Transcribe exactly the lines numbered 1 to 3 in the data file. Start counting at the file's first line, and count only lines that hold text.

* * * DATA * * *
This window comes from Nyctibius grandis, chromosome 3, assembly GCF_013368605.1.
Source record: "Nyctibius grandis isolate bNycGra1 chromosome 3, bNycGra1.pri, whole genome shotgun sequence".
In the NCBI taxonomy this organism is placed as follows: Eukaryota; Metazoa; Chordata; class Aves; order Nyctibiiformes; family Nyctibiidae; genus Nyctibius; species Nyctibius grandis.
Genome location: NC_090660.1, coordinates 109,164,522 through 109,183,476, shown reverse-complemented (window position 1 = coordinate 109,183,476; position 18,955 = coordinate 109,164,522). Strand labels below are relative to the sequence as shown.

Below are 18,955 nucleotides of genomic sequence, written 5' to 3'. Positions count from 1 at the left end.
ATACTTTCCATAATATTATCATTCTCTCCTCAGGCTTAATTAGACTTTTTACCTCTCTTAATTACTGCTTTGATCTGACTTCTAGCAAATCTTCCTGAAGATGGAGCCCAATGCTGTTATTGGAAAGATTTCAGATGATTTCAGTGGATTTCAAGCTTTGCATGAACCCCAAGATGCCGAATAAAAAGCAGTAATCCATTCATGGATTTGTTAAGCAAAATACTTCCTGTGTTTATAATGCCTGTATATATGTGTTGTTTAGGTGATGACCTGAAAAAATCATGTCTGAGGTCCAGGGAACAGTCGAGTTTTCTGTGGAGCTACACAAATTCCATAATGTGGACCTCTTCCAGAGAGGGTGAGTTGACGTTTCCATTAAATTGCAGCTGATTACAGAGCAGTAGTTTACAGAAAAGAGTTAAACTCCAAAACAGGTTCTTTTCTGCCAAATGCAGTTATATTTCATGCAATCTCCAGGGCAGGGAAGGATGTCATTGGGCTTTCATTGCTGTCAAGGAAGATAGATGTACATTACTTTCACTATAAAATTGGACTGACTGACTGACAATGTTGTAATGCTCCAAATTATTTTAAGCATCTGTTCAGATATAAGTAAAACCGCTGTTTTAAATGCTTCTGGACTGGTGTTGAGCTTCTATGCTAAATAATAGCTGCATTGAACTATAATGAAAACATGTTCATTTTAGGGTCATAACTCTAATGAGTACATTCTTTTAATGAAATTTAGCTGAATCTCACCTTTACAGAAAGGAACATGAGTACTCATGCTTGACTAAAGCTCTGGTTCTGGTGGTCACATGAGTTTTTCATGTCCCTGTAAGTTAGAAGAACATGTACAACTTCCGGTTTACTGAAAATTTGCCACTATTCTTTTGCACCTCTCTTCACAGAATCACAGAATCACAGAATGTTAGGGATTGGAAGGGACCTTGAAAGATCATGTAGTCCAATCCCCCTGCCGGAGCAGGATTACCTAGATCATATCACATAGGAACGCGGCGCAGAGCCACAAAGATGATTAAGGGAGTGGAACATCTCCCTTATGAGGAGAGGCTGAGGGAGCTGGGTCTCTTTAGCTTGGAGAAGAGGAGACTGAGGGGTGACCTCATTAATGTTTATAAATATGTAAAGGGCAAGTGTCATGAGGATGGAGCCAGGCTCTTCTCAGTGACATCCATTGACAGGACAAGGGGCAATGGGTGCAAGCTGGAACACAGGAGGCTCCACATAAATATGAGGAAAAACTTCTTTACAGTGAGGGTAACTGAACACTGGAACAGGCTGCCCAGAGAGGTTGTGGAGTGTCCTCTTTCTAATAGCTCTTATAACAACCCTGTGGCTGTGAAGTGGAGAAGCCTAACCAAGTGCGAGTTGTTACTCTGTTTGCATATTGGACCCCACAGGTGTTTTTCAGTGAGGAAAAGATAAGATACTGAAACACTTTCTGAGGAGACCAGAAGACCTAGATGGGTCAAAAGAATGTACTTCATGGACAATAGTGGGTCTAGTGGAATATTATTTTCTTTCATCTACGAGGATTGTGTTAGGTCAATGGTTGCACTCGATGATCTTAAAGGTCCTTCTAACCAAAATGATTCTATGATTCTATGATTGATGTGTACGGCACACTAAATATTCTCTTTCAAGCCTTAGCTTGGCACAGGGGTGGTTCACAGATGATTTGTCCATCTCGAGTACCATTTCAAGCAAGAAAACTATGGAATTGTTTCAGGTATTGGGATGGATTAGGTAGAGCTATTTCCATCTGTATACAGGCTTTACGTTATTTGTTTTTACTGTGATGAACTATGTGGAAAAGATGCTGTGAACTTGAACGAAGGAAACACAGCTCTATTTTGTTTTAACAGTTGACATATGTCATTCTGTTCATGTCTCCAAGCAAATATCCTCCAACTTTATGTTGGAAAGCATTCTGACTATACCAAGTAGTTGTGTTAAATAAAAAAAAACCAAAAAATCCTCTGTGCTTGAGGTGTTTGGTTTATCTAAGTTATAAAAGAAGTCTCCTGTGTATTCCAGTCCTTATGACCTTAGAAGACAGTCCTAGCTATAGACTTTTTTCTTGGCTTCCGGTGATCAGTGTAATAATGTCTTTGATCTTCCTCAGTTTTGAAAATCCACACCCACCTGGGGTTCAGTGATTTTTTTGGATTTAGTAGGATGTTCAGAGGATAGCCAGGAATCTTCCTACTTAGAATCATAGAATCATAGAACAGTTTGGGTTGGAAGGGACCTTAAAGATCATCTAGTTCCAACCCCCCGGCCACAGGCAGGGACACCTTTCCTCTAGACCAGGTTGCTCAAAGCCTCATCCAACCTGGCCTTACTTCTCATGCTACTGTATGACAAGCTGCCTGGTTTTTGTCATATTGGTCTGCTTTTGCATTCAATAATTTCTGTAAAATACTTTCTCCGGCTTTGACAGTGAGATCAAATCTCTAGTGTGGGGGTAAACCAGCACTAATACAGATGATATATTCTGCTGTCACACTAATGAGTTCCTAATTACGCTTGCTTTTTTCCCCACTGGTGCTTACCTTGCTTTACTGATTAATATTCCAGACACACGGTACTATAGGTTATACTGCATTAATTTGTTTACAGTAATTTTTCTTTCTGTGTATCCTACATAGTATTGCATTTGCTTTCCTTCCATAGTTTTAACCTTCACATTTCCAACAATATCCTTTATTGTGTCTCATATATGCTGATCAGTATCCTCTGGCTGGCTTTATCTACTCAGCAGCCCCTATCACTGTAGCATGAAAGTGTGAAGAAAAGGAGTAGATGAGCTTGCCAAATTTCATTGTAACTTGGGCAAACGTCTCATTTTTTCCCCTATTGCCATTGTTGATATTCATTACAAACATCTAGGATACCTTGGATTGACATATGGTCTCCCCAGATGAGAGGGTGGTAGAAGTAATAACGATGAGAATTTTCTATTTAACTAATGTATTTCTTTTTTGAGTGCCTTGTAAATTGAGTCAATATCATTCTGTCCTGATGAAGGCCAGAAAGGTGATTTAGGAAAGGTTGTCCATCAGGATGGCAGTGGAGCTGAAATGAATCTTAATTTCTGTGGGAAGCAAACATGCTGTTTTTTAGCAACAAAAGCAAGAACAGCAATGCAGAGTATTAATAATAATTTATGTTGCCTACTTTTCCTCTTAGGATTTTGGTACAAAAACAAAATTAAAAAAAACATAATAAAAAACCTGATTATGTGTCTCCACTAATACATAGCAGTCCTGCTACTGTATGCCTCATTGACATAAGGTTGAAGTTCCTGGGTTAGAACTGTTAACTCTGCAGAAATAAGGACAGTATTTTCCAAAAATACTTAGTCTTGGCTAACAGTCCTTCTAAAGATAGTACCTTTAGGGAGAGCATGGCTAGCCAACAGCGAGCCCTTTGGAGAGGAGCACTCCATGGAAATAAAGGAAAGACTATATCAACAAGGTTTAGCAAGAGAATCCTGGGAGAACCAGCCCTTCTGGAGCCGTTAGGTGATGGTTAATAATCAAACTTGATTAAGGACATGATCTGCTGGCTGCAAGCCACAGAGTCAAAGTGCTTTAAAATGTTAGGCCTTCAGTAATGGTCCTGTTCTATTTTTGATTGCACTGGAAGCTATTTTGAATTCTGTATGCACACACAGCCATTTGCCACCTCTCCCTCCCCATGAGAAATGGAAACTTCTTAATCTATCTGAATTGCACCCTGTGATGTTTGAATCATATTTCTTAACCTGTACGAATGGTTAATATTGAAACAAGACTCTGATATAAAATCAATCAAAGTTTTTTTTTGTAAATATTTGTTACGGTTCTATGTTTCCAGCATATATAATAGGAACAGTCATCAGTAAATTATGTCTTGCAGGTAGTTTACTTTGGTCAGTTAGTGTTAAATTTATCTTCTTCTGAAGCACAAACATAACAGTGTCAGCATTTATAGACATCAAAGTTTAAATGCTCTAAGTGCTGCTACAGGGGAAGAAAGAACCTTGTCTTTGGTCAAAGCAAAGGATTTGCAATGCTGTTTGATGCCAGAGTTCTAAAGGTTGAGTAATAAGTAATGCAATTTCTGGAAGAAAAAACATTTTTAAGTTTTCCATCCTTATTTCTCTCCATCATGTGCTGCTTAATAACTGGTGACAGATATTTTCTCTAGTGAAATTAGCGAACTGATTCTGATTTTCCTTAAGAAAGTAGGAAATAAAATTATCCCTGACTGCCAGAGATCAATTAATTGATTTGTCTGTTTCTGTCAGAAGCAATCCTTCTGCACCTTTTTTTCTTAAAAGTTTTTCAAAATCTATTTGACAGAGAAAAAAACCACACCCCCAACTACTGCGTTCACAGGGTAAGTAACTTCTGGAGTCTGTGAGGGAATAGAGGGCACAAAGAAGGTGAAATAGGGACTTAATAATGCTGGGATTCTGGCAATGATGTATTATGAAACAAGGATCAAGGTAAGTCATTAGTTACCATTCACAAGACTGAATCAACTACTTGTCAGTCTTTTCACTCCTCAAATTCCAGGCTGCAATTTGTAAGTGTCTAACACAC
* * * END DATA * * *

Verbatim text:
This window comes from Nyctibius grandis, chromosome 3, assembly GCF_013368605.1.
Source record: "Nyctibius grandis isolate bNycGra1 chromosome 3, bNycGra1.pri, whole genome shotgun sequence".
In the NCBI taxonomy this organism is placed as follows: Eukaryota; Metazoa; Chordata; class Aves; order Nyctibiiformes; family Nyctibiidae; genus Nyctibius; species Nyctibius grandis.